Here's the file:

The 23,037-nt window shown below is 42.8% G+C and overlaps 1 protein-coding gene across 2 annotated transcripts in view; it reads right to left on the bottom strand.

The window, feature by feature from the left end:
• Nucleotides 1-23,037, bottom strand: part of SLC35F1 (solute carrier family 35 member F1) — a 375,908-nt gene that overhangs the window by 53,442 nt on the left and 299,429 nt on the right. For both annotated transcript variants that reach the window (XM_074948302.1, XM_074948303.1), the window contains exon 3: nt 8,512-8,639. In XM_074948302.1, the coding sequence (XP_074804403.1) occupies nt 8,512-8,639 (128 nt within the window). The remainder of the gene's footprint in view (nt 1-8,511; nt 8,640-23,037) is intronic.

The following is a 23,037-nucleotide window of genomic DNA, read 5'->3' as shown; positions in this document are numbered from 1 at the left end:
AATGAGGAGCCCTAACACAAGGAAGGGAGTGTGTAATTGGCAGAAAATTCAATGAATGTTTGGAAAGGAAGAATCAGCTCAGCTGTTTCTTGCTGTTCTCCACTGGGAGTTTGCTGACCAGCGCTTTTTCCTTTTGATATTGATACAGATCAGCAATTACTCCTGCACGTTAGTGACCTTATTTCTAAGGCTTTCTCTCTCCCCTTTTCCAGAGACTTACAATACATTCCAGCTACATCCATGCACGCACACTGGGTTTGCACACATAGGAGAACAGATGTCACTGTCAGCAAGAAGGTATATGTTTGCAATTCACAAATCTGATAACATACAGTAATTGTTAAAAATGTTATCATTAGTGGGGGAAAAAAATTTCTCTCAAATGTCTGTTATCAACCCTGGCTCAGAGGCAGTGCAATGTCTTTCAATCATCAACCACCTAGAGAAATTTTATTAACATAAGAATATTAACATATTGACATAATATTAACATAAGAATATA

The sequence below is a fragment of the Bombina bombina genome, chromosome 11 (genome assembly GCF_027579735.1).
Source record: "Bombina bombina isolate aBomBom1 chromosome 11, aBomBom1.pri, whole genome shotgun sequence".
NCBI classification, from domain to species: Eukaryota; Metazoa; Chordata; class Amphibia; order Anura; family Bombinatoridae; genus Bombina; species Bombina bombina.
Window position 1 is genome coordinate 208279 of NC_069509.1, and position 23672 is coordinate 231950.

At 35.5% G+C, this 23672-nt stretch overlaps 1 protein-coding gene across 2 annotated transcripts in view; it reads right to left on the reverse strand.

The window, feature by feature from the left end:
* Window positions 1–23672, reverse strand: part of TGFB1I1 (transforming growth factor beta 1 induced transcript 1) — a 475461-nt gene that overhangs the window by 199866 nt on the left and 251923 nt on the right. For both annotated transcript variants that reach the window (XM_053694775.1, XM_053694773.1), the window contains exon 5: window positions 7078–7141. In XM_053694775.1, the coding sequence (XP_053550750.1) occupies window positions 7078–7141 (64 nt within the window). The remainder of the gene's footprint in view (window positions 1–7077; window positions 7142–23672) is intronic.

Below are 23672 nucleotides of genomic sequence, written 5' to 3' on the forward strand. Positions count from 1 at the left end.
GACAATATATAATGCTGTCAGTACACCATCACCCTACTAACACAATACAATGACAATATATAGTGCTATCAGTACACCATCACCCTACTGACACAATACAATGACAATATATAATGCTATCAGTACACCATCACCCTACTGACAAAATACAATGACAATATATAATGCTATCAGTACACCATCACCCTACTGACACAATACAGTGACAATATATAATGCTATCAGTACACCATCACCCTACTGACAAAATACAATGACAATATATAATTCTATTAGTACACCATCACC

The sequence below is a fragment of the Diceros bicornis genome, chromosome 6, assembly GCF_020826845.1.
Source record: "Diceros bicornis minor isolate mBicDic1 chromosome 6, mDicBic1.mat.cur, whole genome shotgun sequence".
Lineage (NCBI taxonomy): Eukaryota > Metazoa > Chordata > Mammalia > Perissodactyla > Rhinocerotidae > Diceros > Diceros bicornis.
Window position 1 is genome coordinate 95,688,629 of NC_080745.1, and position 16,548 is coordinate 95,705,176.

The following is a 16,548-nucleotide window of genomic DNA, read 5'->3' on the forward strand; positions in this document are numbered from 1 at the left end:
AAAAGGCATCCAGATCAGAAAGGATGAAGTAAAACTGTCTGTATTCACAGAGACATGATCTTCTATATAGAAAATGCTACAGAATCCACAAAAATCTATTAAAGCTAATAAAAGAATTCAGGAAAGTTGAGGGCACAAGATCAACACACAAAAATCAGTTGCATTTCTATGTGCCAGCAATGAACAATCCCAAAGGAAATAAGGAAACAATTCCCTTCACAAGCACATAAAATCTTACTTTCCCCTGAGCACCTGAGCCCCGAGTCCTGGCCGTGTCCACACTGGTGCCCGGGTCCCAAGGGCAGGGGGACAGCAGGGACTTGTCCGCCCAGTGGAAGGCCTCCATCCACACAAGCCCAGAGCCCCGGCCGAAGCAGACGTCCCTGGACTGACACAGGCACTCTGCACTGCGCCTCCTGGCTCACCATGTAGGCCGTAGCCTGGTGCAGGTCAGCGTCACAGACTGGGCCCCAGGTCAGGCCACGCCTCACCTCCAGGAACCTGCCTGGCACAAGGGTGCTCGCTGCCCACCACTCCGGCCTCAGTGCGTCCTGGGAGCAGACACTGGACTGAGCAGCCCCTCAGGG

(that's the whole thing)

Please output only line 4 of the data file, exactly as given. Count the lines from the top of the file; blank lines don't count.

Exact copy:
The following is a 23,037-nucleotide window of genomic DNA, read 5'->3' as shown; positions in this document are numbered from 1 at the left end: